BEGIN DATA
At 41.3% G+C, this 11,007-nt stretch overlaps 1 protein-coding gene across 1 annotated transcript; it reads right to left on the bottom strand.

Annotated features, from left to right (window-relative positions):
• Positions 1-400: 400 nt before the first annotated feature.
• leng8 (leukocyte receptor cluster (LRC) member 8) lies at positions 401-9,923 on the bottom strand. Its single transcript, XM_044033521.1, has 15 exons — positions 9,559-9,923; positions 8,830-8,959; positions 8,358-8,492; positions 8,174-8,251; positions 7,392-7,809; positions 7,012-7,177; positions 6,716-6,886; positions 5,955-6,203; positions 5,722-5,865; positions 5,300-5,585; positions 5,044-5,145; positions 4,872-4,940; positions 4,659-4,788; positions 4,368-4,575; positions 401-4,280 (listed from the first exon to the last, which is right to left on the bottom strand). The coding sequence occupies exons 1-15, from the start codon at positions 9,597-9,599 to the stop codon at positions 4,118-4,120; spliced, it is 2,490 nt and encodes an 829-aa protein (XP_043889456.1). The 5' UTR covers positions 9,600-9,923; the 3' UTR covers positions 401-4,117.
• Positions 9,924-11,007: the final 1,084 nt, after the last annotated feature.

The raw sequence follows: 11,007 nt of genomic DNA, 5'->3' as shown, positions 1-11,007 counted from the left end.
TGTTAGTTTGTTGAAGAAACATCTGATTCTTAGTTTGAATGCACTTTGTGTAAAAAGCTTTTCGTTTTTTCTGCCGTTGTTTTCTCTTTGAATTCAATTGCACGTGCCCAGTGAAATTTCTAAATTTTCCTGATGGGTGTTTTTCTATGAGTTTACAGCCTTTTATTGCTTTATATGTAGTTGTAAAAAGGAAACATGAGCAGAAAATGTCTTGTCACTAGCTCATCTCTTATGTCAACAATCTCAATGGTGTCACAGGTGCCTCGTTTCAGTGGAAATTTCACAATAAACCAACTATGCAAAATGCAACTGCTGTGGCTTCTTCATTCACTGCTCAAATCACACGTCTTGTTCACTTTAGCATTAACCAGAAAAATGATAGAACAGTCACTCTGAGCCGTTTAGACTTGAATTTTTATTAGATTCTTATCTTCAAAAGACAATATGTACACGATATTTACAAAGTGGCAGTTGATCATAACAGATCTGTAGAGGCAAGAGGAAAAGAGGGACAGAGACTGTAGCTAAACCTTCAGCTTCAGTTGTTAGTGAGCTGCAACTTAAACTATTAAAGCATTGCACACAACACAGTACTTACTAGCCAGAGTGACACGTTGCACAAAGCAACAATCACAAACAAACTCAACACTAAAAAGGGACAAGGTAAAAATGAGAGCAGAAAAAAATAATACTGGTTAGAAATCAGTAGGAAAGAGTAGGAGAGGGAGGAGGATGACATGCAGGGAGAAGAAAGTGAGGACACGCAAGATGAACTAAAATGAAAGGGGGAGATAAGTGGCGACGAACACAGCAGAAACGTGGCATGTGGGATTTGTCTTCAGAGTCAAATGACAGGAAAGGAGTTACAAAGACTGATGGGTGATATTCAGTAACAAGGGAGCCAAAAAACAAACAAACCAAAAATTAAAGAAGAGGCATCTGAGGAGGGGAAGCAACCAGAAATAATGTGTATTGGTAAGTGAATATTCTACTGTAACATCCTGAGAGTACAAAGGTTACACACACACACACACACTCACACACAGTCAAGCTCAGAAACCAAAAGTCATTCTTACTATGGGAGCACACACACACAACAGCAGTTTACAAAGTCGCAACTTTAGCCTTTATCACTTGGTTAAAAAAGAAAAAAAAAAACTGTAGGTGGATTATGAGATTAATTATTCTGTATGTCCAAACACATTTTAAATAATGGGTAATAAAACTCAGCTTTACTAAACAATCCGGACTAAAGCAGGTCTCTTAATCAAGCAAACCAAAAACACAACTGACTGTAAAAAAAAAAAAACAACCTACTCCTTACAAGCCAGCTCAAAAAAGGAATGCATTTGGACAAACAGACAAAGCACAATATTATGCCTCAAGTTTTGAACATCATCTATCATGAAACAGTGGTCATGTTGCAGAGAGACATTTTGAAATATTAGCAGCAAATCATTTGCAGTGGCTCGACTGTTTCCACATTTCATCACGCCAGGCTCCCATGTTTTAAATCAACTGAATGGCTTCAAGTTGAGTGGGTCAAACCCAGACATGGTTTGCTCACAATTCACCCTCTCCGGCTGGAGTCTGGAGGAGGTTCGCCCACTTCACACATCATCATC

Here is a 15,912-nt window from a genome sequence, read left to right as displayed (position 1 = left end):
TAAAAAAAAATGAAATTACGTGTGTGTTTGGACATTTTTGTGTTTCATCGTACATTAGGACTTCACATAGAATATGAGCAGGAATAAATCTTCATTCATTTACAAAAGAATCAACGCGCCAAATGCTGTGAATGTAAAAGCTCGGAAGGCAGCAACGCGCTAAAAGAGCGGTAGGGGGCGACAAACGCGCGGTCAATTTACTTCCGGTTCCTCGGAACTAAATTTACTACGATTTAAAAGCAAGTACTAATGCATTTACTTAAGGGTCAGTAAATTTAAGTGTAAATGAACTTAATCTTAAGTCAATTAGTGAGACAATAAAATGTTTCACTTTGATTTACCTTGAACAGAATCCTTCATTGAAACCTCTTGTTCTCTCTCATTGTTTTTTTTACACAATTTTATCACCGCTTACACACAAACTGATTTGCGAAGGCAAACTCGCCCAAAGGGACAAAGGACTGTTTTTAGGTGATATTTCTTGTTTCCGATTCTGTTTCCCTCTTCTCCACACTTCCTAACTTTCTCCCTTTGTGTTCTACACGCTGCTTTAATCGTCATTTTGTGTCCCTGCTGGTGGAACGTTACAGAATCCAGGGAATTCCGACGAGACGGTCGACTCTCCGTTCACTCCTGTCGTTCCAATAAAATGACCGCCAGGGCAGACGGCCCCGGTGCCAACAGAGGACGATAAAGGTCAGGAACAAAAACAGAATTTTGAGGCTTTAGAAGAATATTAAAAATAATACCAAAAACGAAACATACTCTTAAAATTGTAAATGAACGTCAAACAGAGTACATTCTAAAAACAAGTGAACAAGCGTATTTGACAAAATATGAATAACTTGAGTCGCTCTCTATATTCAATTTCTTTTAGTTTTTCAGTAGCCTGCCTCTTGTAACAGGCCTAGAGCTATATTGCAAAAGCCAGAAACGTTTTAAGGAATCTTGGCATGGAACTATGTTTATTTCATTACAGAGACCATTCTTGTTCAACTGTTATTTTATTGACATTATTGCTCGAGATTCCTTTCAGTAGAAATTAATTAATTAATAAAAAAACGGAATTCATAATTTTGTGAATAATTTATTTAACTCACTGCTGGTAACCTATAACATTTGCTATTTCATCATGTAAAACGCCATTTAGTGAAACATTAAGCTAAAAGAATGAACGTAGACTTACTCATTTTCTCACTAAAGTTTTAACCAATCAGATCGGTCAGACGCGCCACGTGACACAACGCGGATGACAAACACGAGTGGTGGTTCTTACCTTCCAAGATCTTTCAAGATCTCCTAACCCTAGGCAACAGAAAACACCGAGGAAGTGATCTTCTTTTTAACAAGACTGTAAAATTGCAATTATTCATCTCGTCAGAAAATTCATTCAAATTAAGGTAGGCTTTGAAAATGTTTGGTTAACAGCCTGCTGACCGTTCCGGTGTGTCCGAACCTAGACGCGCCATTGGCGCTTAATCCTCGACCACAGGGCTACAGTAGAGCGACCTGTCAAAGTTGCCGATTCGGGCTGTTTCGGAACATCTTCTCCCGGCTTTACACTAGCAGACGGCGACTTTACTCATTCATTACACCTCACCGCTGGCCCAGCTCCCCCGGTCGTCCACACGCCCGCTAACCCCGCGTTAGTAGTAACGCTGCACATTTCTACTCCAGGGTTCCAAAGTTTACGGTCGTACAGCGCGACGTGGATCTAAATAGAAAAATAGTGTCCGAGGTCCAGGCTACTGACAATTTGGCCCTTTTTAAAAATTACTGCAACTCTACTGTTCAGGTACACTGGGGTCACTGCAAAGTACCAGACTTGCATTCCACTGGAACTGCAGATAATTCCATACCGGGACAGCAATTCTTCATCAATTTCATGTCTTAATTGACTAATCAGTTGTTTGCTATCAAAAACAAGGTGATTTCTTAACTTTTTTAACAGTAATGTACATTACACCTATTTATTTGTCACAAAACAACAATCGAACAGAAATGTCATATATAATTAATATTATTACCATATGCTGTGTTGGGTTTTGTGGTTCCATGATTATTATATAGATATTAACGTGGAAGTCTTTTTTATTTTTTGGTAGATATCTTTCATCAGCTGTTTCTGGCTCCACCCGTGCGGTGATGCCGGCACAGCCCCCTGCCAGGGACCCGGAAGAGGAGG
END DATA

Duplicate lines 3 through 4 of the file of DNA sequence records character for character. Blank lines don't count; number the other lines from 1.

• Positions 1-400: 400 nt before the first annotated feature.
• leng8 (leukocyte receptor cluster (LRC) member 8) lies at positions 401-9,923 on the bottom strand. Its single transcript, XM_044033521.1, has 15 exons — positions 9,559-9,923; positions 8,830-8,959; positions 8,358-8,492; positions 8,174-8,251; positions 7,392-7,809; positions 7,012-7,177; positions 6,716-6,886; positions 5,955-6,203; positions 5,722-5,865; positions 5,300-5,585; positions 5,044-5,145; positions 4,872-4,940; positions 4,659-4,788; positions 4,368-4,575; positions 401-4,280 (listed from the first exon to the last, which is right to left on the bottom strand). The coding sequence occupies exons 1-15, from the start codon at positions 9,597-9,599 to the stop codon at positions 4,118-4,120; spliced, it is 2,490 nt and encodes an 829-aa protein (XP_043889456.1). The 5' UTR covers positions 9,600-9,923; the 3' UTR covers positions 401-4,117.